gram01.mw

Gram-Schmidt Examples.

Ingnore this stuff:

 > restart; with(LinearAlgebra):

 > ip := proc(u, v) DotProduct(u,v, conjugate=false): end;

 > nrm := proc(v) sqrt(simplify(ip(v,v))); end;

 > nrm2 := proc(v) simplify(ip(v,v)); end;

The inner product will be denote by "ip(u,v)", where u and v are vectors.  For example:

 > X := Vector(4, symbol=x);  Y := Vector(4, symbol=y);

 > ip(X,Y);

We'll use "nrm2(v)" for the norm squared of v.

 > nrm2(X);

and "nrm(v)" will be the norm of v:

 > nrm(X);

Example: Gram-Schmidit in 4 dimensional space.

Problem: apply the gram-schmidt process to the following 4 vectors.

 > v1 := <1, 1, 0, 2>; v2 := <1, 0, 1, -1>; v3:=<1, 0, 0, 1>; v4 := <1, 1, 2, 1>;

Check that these vectors form a basis:

 > M := ;

 > Determinant(M);

Begin the Gram-Schmidt Process:

 > u1 := v1/nrm(v1);

 > nrm(v1);

 > u2p := v2 - ip(v2, u1)*u1;

 > nrm(u2p);

 > u2 := u2p/nrm(u2p);

 > u3p := v3 - ip(v3, u1)*u1 - ip(v3, u2)*u2;

 > nrm(u3p);

 > u3 := u3p/nrm(u3p);

 > u4p := v4 - ip(v4, u1)*u1 -ip(v4, u2)*u2 -ip(v4,u3)*u3;

 > nrm(u4p);

 > u4 := u4p/nrm(u4p);

Check that these are really orthogonal to each other:

 > ip(u1, u2);

 > ip(u1, u3);

 > ip(u1, u4);

 > ip(u2, u3);

 > ip(u2, u4);

 > ip(u3, u4);

 >

 >

Modified Gram-Schmidt on the same vectors:

 >

 > u1p := v1;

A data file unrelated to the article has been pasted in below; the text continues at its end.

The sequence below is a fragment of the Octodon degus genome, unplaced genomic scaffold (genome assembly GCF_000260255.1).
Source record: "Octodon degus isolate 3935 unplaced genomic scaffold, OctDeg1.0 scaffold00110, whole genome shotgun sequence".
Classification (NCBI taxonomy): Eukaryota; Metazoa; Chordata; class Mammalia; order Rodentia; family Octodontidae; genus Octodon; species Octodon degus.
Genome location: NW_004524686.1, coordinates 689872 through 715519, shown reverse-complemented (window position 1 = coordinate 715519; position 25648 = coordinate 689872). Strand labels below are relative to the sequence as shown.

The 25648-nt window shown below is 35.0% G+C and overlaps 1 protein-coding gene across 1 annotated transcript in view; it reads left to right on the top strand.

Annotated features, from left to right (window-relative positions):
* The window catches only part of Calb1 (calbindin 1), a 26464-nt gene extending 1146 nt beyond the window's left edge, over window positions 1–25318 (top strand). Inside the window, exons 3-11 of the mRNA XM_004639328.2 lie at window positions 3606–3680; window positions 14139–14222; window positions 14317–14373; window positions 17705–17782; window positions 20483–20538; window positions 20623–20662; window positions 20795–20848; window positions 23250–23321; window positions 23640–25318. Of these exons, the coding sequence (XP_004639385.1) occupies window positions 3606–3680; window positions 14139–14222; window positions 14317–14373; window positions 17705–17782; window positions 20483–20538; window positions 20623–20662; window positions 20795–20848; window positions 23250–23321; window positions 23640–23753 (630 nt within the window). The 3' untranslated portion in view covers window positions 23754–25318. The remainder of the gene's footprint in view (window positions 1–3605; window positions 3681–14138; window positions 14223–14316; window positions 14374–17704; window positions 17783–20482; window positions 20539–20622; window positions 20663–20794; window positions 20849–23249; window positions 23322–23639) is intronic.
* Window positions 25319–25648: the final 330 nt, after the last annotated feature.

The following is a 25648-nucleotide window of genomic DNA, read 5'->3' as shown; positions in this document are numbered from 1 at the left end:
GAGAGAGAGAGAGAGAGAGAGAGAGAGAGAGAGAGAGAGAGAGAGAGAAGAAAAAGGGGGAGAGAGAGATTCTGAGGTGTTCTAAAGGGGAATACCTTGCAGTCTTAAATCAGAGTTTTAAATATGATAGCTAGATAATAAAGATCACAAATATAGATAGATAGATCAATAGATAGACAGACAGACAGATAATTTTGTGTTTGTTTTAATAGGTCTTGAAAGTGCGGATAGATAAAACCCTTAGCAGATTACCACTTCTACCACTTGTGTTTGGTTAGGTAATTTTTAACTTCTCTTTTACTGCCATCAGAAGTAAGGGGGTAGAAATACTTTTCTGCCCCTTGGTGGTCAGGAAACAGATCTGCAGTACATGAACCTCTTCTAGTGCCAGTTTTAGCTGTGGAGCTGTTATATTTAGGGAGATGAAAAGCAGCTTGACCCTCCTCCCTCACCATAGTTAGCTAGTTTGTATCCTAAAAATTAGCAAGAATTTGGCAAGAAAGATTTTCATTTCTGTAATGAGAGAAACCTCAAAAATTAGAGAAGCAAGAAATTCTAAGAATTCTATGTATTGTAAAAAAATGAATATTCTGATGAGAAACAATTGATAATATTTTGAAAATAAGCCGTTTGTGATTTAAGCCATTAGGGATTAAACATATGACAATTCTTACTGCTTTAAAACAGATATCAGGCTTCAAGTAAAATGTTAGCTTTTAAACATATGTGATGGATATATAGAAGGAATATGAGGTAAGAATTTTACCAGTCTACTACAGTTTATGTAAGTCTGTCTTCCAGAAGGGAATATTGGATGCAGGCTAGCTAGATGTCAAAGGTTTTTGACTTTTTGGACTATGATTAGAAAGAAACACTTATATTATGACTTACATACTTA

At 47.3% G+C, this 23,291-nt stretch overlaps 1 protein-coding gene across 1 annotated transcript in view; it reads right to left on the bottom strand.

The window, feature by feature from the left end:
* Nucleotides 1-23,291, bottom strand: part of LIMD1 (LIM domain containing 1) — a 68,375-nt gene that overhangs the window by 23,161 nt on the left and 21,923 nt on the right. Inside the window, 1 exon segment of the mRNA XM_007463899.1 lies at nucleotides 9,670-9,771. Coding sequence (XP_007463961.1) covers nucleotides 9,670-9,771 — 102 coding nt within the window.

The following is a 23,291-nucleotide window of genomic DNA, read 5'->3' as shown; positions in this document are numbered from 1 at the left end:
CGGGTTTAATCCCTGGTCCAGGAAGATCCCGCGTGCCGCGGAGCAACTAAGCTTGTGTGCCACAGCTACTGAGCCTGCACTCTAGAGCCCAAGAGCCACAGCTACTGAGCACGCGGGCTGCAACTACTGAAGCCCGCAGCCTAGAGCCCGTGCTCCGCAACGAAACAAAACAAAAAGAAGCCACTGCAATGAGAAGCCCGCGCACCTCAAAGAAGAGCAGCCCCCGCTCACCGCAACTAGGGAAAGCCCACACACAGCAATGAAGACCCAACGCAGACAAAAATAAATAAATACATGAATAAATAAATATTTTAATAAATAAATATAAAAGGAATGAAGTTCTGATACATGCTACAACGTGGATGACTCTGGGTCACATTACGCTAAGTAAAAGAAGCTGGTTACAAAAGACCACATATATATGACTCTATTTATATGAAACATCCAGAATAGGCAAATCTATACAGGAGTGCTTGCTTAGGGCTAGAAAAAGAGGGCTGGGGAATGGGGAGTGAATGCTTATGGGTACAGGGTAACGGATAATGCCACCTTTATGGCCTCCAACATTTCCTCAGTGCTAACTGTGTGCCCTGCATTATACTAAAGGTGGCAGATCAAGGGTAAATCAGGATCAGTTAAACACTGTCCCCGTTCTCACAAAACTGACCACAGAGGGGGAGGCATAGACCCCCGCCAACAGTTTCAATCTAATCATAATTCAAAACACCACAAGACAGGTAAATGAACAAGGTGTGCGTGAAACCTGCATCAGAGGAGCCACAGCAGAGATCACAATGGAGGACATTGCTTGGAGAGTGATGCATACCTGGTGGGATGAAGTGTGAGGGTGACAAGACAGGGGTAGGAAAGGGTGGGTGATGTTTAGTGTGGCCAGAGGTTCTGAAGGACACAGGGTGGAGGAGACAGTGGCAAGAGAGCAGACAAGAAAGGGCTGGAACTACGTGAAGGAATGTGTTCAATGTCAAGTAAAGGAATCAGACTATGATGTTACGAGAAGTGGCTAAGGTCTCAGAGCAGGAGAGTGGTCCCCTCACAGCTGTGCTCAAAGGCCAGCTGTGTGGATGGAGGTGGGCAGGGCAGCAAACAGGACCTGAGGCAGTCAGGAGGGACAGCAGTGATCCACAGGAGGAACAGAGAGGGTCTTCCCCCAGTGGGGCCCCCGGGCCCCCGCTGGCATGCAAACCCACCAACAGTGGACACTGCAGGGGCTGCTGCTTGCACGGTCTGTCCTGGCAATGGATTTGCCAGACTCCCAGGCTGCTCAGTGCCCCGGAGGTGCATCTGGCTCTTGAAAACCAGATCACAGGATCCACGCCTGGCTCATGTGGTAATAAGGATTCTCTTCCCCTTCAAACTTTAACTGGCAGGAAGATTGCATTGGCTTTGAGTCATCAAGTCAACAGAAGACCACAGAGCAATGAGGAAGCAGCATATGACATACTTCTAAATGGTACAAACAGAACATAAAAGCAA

> u2p := v2 - ip(v2, u1p)*u1p/nrm2(u1p);

 > u3p := v3 - ip(v3,u1p)*u1p/nrm2(u1p) -ip(v3, u2p)*u2p/nrm2(u2p);

 > u4p := v4 - ip(v4, u1p)*u1p/nrm2(u1p)-ip(v4,u2p)*u2p/nrm2(u2p) -ip(v4, u3p)*u3p/nrm2(u3p);

 > u1 := u1p/nrm(u1p);

 > u2 := u2p/nrm(u2p);

 > u3 := u3p/nrm(u3p);

 > u4 := u4p/nrm(u4p);

 >

Consider the following vector:

 > w := <1, 2, 4, 1>;

 >

Calculate the projection of w onto the span of u1 and u2:

 > p := ip(w,  u1)*u1 + ip(w, u2)*u2;

Calculate the matrix of the projection onto the span of u1 and u2:

 > U := ;

 > Pr := U.Transpose(U);

 >

Check that this gives the same result for the projection of w:

 > Pr.w;

Example in 3 dimensions

 > v1 := <1, 1, 0>; v2 := < 0, 1, 1>; v3 := <1, -1, 1>;

 > M := ;

 > Determinant(M);

 > u1 := v1/nrm(v1);

 > u2p := v2 - ip(v2, u1)*u1;

 > u2 := u2p/nrm(u2p);

 > u3p := v3 - ip(v3, u1)*u1 - ip(v3, u2)*u2;

 > u3 := u3p/nrm(u3p);

 > u1, u2, u3;

 > ip(u1, u2);

 > ip(u1, u3);

 > ip(u2, u3);

 >

 >

 >

Example in the space C[0,1]

 >

We use the inner product:

 > ip := proc(f,g) int(f*g, x=0..1); end;

 > ip(x,x);

Consider the subspaces spanned by the following polynomials.  Use Gram-Schmidt to find an ON basis of this subspace.

 > v1 := 1; v2 := x; v3 := x^2; v4 := x^3;

 >

 >

 > u1 := v1/nrm(v1);

 > u2p := v2 - ip(v2,u1)*u1;

 > u2 := u2p/nrm(u2p);

 > u3p := v3 - ip(v3, u1)*u1 -ip(v3, u2)*u2;

 > u3 := u3p/nrm(u3p);

 > u4p := v4 - ip(v4,u1)*u1 - ip(v4, u2)*u2 -ip(v4,u3)*u3;

 > u4 := u4p/nrm(u4p);

 >

 >

Same problem, modified Gram-Schmidt.

 >

 > u1p := v1;

 > u2p := v2 - ip(v2, u1p)*u1p/nrm2(u1p);

 > u3p := v3 - ip(v3, u1p)*u1p/nrm2(u1p) - ip(v3, u2p)*u2p/nrm2(u2p);

 > u4p := v4 - ip(v4, u1p)*u1p/nrm2(u1p) - ip(v4, u2p)*u2p/nrm2(u2p) - ip(v4, u3p)*u3p/nrm2(u3p);

 > u1 := u1p/nrm(u1p);

 > u2 := u2p/nrm(u2p);

 > u3 := u3p/nrm(u3p);

 > u4 := u4p/nrm(u4p);

Plot these othogonal polynomials to see what they look like:

 > plot([u1, u2, u3, u4], x=0..1);

Check that u3 and u4 are othogonal:

 > Int(u3*u4,x=0..1);

 > value(%);

Check that u4 is a unit vector:

 > plot(u4^2, x=0..1);

 > Int(u4^2, x=0..1);

 > value(%);

 >